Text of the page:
Implement Interventions

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Implementation is where your planning turns to action. A strong work plan with a timeline and specific activities (and by whom) is enormously helpful. You’ll need to make adjustments periodically, sometimes due to outside factors and sometimes based on new information that surfaces as the work moves forward.

To help partners and staff feel supported during the implementation phase, have a structured process for sharing successes and challenges. Monitor for continuous improvement, track progress toward goals and keep your champions informed. 

Align resources with strategies for greater impact. One approach is to identify a strategy in each of the Three Buckets of Prevention (Centers for Disease Control and Prevention). Once those are aligned, take a look at each strategy and identify policies and resources that will support it.

Policies may be legislative, but not always. Clinic, school and workplace policies count too. Likewise, “resources” can mean funding, but also infrastructure, staffing, and political will.

  • It helps to have a structured process, and to engage partners early in that process.
  • It also helps to address resource needs right from the start.

Below are a few of the challenges you may find, and some potential actions to consider.

Challenges

Challenge: The intervention is evidence based, but isn't working well in the population you're serving.

Try: Identify why the intervention isn’t working. Get feedback from community members. See if you can make small adjustments based on that feedback. Example: some families didn’t participate in well child visits because they equated them with immunizations. When community health workers helped educate families about the difference, and the value of well-child care, participation rates began to increase.

Challenge: People implementing interventions get discouraged when they meet resistance to change.

Try: Lead with empathy; change is hard work! Engage with partners to identify specific challenges, and co-develop strategies to address them. Example: for providers, the shift to population health management rather than focusing solely on individual patients is a major change. Invite their input, and try to facilitate training and technical assistance in a way that works best for their system.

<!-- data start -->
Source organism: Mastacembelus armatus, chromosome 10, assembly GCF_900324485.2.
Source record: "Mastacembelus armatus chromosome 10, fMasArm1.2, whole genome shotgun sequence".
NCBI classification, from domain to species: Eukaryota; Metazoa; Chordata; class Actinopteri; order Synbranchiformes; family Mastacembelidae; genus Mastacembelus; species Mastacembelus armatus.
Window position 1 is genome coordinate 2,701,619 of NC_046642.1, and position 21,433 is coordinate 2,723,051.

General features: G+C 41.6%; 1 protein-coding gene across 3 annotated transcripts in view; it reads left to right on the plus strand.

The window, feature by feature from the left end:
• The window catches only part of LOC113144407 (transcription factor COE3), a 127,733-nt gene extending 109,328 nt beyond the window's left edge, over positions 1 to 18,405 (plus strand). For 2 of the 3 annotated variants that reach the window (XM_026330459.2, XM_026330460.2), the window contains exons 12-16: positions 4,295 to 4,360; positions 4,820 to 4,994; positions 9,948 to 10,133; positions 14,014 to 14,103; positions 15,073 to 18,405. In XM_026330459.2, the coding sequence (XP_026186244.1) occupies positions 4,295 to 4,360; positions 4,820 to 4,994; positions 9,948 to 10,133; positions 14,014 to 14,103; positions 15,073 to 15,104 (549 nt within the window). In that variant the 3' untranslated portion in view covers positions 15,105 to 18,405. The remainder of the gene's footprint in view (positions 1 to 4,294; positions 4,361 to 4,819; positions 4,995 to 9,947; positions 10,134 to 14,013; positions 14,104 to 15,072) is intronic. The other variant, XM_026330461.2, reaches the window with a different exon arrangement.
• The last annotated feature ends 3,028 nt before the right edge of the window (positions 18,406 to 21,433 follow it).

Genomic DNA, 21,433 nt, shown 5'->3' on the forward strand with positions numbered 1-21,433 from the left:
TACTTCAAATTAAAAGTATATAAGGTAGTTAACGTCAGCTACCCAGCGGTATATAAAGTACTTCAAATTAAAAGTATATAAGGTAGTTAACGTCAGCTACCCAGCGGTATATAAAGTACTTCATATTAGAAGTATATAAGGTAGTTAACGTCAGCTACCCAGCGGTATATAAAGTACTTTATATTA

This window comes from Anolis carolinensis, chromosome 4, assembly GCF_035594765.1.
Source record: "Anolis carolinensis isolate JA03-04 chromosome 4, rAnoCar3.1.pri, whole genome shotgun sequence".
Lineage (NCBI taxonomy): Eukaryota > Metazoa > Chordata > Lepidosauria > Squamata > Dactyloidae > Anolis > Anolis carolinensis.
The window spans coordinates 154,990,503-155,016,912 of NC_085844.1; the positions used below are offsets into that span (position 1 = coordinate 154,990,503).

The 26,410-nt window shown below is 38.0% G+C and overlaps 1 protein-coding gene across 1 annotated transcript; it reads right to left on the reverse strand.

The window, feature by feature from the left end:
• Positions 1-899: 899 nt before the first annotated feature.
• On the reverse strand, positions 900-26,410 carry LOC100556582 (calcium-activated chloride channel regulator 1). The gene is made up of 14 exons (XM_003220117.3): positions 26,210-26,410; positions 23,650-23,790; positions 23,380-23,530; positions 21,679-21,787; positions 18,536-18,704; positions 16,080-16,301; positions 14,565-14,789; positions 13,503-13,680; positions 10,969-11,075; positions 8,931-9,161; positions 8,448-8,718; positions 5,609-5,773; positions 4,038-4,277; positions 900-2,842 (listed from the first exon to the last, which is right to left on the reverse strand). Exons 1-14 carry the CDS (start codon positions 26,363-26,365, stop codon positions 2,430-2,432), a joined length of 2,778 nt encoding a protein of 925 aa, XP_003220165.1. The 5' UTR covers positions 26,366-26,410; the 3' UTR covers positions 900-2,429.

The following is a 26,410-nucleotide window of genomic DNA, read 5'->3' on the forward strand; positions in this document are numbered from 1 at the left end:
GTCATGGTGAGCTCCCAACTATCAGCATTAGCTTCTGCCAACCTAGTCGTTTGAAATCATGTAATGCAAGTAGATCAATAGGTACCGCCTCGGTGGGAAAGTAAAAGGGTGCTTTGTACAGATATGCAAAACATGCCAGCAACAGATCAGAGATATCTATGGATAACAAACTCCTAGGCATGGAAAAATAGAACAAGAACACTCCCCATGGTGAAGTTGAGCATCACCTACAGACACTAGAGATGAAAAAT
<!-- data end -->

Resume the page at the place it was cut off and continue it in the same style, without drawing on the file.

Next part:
Challenge: Interventions are going well, but the community doesn't seem aware of your success.

Try: Identify exactly what’s working and why, and share that information with partners and stakeholders. Ask one of your population health champions to serve in an ambassador role. Be prepared with evidence that it’s working and with one or two personal stories to help make the information come alive. For additional ideas, see the Communications section.

Challenge: There are many ways to align and partner, and these efforts may seem overwhelming.

Try: Use the Three Buckets of Prevention Framework. Identifying just one strategy in each of the three buckets is a great beginning to an aligned approach. Once you have strategies in each bucket, you can begin to align policies and resources that will help you achieve them.

Challenge: Your local or regional health priorities may not be the same as identified state or national priorities, making it harder to align efforts.

Try: Develop strategies that impact more than one health issue. A policy to reduce consumption of sugary beverages can impact obesity, diabetes and oral health. A trauma-informed approach in healthcare systems can impact both adult mental health and preventive care of children.

Challenge: Supporting and enforcing policy can be as important as establishing policy.

Try: Identify policies that are currently in place and may need greater support and enforcement. Example: The Family Medical Leave Act (FMLA). Do employees who qualify for FMLA feel they jeopardize their employment if they use it? Does this impact the employee's health or the health of a family member?

Challenge: Look beyond funding when aligning resources behind a goal.

Try: Aligning resources such as infrastructure, partnerships, and pro bono services behind a shared goal can help move work forward. There are also intangible resources such as political will. When those are in place it is usually easier to obtain funding when funds become available.

Take a look at the Current Work and Initiatives on this site, and explore ways you may be able to align with some of those efforts.

Resources

Sustainability Resources